At the end, the besotted Elvira touches the corpse of Giovanni, who lies in the same position as the murdered Commendatore — a nice touch. The singing is fine and the OAE play like angels. Richard Lawrence August That is all amply confirmed in this finely balanced, intimate recording. In the Overture and some of the early numbers, Christie is inclined to clip his rhythms with accents almost brusque, but once the Pasha and Konstanze appear on the scene, he settles into an interpretation that evinces the elevated sensibility that informs his Rameau, Handel — and indeed Die Zauberflote — on disc, strong on detail but never at the expense of the whole picture.

But then he has by his side a Konstanze to stop all hearts. In the great Act 2 Quartet and the last-act duet, where Mozart peers into his musical future, she is just as moving and inspires Bostridge to equal heights of tender inflexion. At first you may, as I did, find Bostridge lightweight for Belmonte. Like her mistress in her role, Petibon gives us a Blonde to make us forget just about every other soprano in the part on disc. She plays with and smiles through her opening aria with a delightful freedom of technique and expression, nothing daunted by its tessitura, even adding decorations to the already-demanding vocal line the whole recording is literally adorned by small embellishments, naturally delivered.

She maintains this high standard throughout in a winning performance.

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Christie includes all the recently rediscovered music, as does Gardiner, but the choice of dialogue is markedly different, with Christie opting for a shorter script than Gardiner; Hogwood includes most of all. Its delivery is easy and idiomatic. As I have suggested, the recording is excellent. Christie is now my recommendation if you want a period-instrument recording, with Bohm still there as a benchmark on modern instruments. Alan Blyth March Unless and until further research proves otherwise, this version will remain the definitive recording of Mozart's early masterpiece for a long time to come.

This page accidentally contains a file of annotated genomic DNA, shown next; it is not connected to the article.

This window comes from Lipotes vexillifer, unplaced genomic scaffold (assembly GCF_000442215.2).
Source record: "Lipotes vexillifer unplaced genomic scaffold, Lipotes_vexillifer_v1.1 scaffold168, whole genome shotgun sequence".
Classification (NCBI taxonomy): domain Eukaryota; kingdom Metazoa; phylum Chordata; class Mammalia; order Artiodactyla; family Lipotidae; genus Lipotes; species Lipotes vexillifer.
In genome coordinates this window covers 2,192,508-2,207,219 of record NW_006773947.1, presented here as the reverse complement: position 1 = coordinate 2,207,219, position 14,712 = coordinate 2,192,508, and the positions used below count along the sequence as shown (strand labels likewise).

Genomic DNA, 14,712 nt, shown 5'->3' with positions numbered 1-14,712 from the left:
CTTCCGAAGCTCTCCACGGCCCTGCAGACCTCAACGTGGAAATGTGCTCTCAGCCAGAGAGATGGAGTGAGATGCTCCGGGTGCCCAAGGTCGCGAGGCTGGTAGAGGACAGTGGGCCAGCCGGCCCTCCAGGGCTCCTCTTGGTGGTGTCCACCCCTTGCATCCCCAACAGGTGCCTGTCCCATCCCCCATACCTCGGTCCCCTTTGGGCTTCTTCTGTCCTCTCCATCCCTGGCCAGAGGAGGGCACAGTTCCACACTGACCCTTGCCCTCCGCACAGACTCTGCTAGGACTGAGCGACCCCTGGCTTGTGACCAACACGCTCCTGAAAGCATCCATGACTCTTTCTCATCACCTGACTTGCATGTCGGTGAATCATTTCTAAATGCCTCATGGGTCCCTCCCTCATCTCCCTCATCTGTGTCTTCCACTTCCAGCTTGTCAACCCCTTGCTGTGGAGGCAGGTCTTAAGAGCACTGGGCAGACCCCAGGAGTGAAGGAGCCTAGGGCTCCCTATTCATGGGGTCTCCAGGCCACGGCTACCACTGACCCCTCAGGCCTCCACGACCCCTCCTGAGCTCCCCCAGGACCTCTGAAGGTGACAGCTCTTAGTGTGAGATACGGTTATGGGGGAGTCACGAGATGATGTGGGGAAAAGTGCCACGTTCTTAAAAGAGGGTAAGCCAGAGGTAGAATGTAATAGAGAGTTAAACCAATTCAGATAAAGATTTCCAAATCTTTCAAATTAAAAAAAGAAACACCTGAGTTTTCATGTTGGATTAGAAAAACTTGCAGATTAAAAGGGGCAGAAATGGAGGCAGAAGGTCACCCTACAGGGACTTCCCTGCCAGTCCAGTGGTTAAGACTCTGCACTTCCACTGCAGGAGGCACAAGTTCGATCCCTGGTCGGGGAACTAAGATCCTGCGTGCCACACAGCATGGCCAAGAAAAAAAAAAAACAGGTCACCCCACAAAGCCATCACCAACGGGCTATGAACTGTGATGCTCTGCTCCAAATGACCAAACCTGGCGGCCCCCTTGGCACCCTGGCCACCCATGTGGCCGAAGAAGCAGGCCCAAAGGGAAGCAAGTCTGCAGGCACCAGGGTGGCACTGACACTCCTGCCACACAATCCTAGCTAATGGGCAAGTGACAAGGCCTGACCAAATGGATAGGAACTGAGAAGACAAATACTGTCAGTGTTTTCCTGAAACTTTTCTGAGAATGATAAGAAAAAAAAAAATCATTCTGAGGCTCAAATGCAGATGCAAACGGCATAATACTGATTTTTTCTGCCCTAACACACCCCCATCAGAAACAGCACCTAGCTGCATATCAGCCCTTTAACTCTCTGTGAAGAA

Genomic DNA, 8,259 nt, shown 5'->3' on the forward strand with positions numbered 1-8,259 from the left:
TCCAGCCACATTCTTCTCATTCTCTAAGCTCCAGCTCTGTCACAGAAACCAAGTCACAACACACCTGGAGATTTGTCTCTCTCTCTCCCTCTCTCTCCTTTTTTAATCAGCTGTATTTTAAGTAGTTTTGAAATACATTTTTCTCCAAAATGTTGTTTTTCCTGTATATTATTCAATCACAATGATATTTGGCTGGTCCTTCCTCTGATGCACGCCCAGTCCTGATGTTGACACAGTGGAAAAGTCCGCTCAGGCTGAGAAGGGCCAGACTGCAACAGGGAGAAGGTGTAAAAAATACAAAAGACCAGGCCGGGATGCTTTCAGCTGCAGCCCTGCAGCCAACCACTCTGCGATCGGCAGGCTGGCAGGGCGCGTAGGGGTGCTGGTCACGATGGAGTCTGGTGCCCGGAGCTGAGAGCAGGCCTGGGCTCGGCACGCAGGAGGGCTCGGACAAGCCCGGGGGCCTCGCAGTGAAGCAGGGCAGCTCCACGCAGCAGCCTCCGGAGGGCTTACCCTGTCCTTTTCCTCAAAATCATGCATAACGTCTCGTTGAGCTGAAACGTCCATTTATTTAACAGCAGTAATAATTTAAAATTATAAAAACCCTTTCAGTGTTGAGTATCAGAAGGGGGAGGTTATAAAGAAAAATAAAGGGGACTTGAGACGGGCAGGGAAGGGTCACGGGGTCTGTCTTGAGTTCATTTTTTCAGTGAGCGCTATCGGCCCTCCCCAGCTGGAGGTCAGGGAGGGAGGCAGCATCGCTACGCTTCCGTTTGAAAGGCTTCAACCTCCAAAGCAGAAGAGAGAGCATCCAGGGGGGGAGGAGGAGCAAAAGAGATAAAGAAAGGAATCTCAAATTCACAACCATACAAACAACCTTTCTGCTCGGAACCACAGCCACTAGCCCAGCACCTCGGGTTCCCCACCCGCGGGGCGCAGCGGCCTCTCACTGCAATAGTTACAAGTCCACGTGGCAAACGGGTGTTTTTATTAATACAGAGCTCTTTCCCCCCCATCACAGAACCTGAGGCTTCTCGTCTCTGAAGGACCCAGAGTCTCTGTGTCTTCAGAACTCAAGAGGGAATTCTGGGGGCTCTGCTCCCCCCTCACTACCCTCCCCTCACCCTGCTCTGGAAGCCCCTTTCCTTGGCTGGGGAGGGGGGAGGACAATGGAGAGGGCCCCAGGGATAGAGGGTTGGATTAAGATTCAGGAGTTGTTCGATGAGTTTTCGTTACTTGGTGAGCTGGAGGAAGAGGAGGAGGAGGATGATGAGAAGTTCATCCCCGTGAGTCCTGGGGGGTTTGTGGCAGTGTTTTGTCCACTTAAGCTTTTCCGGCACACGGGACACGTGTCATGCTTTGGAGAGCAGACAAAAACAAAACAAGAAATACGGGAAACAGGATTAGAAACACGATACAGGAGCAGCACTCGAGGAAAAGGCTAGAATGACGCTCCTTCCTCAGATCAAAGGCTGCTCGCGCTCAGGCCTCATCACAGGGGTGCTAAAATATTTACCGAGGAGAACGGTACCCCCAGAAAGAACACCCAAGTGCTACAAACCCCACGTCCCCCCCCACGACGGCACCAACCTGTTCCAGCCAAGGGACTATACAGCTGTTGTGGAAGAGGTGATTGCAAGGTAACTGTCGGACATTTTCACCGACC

That is not to say I shall make a bonfire of the sets listed above, each of which has special features to commend it, merely that Gardiner—who has written how much he owes to Mackerras and Harnoncourt in finding the right route to interpreting the work—has given us a reading that seems to accord as closely as can at present be discerned with both a performance of Mozart's time of which he gives ample evidence in his accompanying notes though nothing is conclusively proved and one that sounds thoroughly authentic in the best sense.

Those who attended any of the three live performances from which this set has been made will confirm that they were evenings of thrilling music-drama. On those occasions Gardiner experimented with mixtures of the various plausible arrangements of the existing music. Then at a further concert, he performed alone the fullest version possible of the opera's final scenes, a fascinating experience, though one that in context of a stage performance might tire both singers and audience alike.

Here we have the best of all worlds. In the main recording we have a composite version of the surviving music for Munich In practice Gardiner's choices seem the right ones. Thus we have the longer, more elaborate ''Fuor del mar'', the shorter of the sacrificial scenes, the briefer of the two brass versions of Neptune's pronouncement and the ballet music.

All were cut by Mozart before the premiere but make sense in the context of a recording. In the appendices on the end of CD2 are bits of recitative from Act 2, the longer of the sacrificial scenes, the longer of the brass versions of Neptune's pronouncement plus the setting with wind—marvellous , and the scene in Act 3 for Elettra that replaced her aria.

This complete recording minus only the simpler versions of ''Fuor del mar'' and the shortest version of Neptune's music offers the intending buyer three, very well-filled discs.